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In the Limelight with John Combs: Trail Hiker

photo by John A. Secoges, Secoges Photographics

When life unexpectedly presented John Combs the opportunity to take a journey he had been considering, he didn’t hesitate to pack his things and hit the trail, literally. Through the middle of 2016, the Wyomissing native walked all 2,190 miles of the Appalachian Trail, through 14 states from Georgia to Maine, in 135 days and almost entirely alone. While hiking solo, the freelance product designer discovered that his determination on the trail could also be applied to starting his own business. He also learned that unleashing his inner Cookie Monster is a good thing.

Q: How long had you been thinking about the hike?

I was always interested in it; my older brother George and I did an Outward Bound trip in North Carolina when I was 14. He did another trip to Wyoming when he was 15, so I was inspired by him. I hadn’t hiked in a long time, but it was on my mind for two or three years – on my bucket list. I didn’t plan that long though; I started about two months before I left.

Q: Why did you do it when you did?

I was working on a seasonal basis for the Food Network, in a behind-the-scenes position, and we were told the job would end in March [2016]. I started thinking about what I wanted to do when the work was over. I started reading people’s hiking stories online, especially a guy who had hiked the whole trail in 100 days.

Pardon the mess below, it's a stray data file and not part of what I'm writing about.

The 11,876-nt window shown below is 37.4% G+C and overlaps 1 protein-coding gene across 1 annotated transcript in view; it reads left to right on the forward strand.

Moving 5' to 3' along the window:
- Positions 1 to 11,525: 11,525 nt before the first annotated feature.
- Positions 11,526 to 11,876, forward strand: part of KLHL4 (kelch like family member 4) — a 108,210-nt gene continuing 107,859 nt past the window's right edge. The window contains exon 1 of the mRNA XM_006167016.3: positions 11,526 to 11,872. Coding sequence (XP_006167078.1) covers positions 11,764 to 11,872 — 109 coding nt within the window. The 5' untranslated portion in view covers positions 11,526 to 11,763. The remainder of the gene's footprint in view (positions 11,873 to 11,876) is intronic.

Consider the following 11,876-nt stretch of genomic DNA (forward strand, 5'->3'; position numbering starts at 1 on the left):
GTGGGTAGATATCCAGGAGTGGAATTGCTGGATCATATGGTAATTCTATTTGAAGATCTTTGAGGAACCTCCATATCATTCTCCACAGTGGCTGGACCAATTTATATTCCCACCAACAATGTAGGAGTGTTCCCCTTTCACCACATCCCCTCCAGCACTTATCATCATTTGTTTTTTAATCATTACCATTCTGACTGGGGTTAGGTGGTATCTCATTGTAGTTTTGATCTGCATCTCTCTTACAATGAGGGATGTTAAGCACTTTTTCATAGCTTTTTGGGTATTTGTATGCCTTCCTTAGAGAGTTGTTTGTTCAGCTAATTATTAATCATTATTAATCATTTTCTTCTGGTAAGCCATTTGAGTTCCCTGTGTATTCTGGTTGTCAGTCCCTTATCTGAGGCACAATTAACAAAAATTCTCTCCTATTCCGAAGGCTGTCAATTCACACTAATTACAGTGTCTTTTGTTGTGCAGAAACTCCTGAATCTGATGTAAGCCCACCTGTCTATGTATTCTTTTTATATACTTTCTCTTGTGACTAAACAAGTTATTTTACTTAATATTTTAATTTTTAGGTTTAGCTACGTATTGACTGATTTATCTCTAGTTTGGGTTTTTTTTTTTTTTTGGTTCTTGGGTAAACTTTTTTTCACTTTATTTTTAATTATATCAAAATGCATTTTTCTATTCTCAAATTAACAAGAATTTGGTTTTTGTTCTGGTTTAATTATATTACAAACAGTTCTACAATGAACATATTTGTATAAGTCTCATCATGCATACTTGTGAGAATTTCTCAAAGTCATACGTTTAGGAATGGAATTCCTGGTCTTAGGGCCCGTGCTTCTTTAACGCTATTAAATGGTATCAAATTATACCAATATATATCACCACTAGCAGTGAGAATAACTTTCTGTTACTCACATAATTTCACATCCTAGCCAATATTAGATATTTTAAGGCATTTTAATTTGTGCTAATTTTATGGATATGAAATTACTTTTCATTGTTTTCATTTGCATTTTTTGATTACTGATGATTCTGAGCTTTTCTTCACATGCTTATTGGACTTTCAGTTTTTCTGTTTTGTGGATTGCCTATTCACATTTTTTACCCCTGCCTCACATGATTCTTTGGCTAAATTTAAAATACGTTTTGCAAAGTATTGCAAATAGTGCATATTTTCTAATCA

Q: Did you set a goal like that for yourself?

The average time is five to six months, so his time was impressive, but I realized this was a one-time thing for me, so I wanted to take my time and enjoy it. My plan was to have no plan. I learned to seize the moment; I didn’t overthink it. I decided to hike hard, to push and challenge myself, but I didn’t stress. 

Q: And what did you enjoy?

Nature. The scenery is just breathtakingly beautiful. Some people like to travel abroad, but we have such beauty here. I also had a lot of time for self-reflection, which was nice, but you can have too much of that [laughs], so I listened to a lot of podcasts too. Another very cool aspect was meeting people on the trail, and everyone was eager to talk and get to know one another.

Q: So planning the journey didn’t take long?

Not for me. I bought a backpack about a month before I left. I didn’t even tell my parents I was going until the week before. I had done research, bought the things I needed. Then I flew to Atlanta and took a shuttle – they have them for AT hikers – to the trail head at Spring Mountain. That drop-off is a reality check; the shuttle drives away and you understand that this is happening [laughs].

Q: Now that the journey is over, what sticks with you and makes you smile?

Well, cookies. My friends know me as a Cookie Monster, and on the hike I was eating as much as I could and still lost 25 pounds. Cookies are easy to carry, so I ate a lot of them. A lot. I had a count going on my social media accounts and I ate 1,300 cookies during the hike [laughs]. But the absolute best was the last 60 miles. George, my brother and initial inspiration, met me in Maine and we finished it together. I learned I prefer to share an experience. It is the best memory.

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